Detection of human auditory evoked brain signals with a resilient nonlinear optically pumped magnetometer
Research output: Contribution to journal › Article › peer-review
Colleges, School and Institutes
Optically Pumped Magnetometers (OPMs) have been hailed as the future of human magnetoencephalography, as they enable a level of flexibility and adaptability that cannot be obtained with systems based on superconductors. While OPM sensors are already commercially available, there is plenty of room for further improvements and customization. In this work, we detected auditory evoked brain fields using an OPM based on the nonlinear magneto-optical rotation (NMOR) technique. Our sensor head, containing only optical and non-magnetizable elements, is connected to an external module including all the electronic components, placed outside the magnetically shielded room. The use of the NMOR allowed us to detect the brain signals in non-zero magnetic field environments. In particular, we were able to detect auditory evoked fields in a background field of 70 nT. We benchmarked our sensor with conventional SQUID sensors, showing comparable performance. We further demonstrated that our sensor can be employed to detect modulations of brain oscillations in the alpha band. Our results are a promising stepping-stone towards the realization of resilient OPM-based magnetoencephalography systems that do not require active compensation.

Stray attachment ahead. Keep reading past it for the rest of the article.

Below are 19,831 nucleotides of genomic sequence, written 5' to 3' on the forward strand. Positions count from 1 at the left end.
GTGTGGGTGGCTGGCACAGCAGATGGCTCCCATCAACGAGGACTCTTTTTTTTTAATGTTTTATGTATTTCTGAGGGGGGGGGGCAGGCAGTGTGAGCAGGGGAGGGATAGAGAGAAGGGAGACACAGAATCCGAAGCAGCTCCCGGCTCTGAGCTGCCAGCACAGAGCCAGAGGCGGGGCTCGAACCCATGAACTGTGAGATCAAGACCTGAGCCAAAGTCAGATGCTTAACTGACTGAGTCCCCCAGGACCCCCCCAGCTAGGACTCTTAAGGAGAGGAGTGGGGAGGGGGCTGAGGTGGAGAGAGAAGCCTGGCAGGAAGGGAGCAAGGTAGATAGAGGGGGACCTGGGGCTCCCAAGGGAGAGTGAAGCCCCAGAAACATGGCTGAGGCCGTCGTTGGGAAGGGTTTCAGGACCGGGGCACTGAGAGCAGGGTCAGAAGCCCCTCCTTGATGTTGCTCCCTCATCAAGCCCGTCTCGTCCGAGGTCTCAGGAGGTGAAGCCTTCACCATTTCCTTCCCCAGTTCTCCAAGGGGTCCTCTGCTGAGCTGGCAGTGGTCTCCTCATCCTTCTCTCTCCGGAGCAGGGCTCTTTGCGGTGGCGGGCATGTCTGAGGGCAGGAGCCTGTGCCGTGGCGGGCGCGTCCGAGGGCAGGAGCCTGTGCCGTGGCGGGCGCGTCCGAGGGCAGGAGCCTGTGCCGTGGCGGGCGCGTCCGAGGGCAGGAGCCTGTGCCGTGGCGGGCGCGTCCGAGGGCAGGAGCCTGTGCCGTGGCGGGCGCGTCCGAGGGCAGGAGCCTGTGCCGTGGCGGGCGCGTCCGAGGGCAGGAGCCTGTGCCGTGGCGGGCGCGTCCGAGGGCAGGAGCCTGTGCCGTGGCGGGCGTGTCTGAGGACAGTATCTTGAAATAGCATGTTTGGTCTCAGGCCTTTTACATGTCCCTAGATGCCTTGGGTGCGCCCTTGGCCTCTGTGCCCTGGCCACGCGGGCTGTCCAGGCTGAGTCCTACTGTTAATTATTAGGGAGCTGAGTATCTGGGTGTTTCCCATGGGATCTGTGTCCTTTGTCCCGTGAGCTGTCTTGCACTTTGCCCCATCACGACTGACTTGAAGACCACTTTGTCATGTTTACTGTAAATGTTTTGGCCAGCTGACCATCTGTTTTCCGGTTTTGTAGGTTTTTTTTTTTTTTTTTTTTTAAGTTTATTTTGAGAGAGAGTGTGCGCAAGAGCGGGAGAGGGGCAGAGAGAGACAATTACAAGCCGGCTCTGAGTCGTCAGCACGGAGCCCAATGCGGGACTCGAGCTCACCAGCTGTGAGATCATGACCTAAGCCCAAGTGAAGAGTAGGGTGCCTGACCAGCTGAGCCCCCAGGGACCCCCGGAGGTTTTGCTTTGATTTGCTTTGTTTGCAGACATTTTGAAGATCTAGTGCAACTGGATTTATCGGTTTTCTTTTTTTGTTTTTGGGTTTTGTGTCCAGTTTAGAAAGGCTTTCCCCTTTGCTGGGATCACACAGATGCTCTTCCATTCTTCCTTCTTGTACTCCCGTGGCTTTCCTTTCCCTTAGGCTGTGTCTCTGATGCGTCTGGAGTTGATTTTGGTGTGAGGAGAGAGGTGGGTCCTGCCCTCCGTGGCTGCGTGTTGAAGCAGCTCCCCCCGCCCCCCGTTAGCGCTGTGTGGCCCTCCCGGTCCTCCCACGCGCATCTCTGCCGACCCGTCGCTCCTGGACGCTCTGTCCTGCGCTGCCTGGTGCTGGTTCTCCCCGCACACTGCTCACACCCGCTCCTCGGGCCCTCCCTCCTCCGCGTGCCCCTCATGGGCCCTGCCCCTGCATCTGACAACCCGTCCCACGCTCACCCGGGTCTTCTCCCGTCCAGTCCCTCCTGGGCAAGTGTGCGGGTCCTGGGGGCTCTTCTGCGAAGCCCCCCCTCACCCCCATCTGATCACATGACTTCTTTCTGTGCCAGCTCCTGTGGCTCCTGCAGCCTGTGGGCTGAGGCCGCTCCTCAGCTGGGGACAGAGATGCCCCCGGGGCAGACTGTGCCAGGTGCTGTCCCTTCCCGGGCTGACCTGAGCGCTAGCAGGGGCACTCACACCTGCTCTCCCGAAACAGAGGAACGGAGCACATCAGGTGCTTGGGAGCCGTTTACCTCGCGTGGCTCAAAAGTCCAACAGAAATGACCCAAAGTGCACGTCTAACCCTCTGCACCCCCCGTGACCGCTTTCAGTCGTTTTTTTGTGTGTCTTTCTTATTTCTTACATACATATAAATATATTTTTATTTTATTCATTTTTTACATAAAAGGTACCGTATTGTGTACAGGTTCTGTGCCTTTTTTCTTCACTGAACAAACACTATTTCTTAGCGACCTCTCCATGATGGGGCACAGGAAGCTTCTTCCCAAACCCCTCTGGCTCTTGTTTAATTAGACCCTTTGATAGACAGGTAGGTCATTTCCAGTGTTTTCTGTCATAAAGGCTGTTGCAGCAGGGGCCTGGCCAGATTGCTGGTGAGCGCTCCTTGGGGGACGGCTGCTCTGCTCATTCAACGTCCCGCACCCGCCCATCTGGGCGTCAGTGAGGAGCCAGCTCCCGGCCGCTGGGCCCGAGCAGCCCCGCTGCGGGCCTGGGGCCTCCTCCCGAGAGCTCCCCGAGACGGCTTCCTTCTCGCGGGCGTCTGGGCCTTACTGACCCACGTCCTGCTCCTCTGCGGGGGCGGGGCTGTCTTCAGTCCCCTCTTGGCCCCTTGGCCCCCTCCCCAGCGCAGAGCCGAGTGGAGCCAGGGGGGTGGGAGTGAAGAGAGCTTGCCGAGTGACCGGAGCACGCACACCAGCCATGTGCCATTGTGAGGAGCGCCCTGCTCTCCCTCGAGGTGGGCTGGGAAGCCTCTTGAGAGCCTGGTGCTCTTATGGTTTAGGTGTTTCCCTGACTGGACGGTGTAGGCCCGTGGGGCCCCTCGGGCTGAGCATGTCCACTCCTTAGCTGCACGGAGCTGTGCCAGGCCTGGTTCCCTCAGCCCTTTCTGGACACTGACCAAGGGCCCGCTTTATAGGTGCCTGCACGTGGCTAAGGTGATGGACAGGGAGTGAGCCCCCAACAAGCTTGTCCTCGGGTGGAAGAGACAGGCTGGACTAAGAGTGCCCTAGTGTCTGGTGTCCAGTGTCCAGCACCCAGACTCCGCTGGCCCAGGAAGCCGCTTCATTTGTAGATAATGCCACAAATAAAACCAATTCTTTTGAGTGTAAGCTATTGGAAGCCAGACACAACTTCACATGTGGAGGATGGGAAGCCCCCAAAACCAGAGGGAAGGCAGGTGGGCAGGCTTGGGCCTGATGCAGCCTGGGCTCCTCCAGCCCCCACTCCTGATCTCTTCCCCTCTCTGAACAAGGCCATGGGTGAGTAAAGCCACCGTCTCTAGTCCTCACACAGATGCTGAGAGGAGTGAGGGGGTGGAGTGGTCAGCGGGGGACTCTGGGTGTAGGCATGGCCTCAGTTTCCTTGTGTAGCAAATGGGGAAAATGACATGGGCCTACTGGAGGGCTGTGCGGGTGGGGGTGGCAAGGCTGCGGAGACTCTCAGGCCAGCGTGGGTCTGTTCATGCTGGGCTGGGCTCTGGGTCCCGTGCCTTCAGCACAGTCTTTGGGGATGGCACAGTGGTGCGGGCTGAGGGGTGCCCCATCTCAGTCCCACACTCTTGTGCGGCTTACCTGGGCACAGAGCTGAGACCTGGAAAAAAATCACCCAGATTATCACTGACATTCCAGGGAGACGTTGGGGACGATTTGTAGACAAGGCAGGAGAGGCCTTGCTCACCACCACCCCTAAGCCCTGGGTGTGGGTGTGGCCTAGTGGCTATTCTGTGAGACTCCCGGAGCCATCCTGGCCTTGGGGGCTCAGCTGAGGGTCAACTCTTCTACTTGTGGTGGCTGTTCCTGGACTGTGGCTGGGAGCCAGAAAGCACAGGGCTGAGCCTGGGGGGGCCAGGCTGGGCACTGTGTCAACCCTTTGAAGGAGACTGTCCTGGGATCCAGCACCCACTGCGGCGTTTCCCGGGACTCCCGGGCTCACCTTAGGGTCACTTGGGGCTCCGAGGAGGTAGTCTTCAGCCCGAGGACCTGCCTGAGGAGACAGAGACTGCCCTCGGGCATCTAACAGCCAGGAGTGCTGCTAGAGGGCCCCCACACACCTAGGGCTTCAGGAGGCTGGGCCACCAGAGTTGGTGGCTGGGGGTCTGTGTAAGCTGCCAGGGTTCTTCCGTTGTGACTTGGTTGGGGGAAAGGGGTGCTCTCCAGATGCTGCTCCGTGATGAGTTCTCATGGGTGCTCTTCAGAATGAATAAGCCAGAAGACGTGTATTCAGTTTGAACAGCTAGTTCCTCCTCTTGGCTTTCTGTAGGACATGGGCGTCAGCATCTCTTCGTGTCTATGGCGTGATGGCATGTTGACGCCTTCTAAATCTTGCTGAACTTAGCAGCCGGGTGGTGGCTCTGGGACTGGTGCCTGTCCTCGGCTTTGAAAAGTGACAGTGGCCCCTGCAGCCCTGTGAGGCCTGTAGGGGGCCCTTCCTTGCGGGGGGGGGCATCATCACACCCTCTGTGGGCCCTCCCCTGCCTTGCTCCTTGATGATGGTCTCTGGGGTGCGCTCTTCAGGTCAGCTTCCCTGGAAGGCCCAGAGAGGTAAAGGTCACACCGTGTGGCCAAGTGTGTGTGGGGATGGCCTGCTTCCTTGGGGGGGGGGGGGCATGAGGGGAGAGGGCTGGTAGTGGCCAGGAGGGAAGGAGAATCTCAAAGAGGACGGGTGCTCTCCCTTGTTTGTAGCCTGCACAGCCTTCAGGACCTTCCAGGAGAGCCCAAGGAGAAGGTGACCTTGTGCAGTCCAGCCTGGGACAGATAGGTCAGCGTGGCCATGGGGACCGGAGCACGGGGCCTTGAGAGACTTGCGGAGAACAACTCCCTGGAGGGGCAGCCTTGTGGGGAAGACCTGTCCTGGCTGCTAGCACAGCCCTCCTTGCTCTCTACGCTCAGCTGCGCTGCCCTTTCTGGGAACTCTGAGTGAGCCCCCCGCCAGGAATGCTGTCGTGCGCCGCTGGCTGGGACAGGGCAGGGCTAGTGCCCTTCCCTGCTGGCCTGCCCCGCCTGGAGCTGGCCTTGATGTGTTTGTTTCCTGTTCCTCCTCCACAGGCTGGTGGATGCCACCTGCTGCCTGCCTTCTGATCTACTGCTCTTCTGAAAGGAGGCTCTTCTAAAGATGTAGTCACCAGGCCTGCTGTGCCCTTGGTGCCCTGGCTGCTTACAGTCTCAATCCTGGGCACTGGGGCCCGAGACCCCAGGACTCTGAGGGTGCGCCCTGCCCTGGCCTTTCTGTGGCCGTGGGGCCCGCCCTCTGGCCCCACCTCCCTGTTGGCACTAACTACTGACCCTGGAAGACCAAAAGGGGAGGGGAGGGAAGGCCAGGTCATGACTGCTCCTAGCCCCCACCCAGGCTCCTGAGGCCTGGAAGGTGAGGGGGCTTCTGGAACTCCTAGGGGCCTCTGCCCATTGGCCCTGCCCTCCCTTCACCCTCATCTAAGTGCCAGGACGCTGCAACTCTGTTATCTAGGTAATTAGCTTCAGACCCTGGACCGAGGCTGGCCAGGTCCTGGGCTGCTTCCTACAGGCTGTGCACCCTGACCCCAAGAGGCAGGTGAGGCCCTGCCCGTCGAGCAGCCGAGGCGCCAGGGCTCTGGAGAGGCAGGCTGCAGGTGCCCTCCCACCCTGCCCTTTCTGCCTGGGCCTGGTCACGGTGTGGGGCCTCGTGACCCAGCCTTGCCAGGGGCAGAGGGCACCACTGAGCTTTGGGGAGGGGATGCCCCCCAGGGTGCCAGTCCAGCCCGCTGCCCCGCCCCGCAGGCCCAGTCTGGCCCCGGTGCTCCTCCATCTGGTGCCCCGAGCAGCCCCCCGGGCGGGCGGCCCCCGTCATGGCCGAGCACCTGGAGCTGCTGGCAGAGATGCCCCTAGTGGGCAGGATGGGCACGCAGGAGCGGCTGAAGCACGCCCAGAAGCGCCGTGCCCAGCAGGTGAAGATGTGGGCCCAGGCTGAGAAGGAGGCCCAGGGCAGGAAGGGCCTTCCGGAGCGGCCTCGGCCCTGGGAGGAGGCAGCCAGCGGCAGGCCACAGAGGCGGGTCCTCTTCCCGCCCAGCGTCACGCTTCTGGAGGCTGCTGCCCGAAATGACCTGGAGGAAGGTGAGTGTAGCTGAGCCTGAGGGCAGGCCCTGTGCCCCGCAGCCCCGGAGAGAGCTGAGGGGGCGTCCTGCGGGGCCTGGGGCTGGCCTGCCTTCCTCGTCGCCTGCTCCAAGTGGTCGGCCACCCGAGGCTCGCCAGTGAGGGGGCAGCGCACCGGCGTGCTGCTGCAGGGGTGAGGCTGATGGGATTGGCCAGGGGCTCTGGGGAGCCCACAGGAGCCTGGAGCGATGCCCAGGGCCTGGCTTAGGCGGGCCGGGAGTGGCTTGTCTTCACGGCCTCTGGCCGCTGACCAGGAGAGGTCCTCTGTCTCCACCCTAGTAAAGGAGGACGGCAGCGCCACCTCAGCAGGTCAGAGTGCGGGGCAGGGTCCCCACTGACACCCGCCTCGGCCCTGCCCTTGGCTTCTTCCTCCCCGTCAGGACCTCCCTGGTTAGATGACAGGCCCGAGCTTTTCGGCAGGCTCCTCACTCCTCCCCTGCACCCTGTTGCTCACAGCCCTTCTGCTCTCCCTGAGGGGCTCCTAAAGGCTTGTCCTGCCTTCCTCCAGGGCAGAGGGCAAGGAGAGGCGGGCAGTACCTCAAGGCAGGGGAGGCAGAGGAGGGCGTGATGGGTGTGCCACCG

Funding Information: This work was supported by the BBSRC research grant Bconn (grant number BB/R018723/1 ) as well as a Wellcome Trust Investigator Award in Science (grant number 207550 ) and the Royal Society Wolfson Research Merit Award. We are very grateful to Vera Guarrera and Szymon Pustelny for helpful discussions. We thank Xiang Peng for providing the paraffin coated cell. We acknowledge the help of Jonathan Winter, Michał Kuchta, Yali Pan and Xi Wang. We thank Jon Goldwin for reading the manuscript.
|Early online date||24 Oct 2020|
|Publication status||Published - 1 Feb 2021|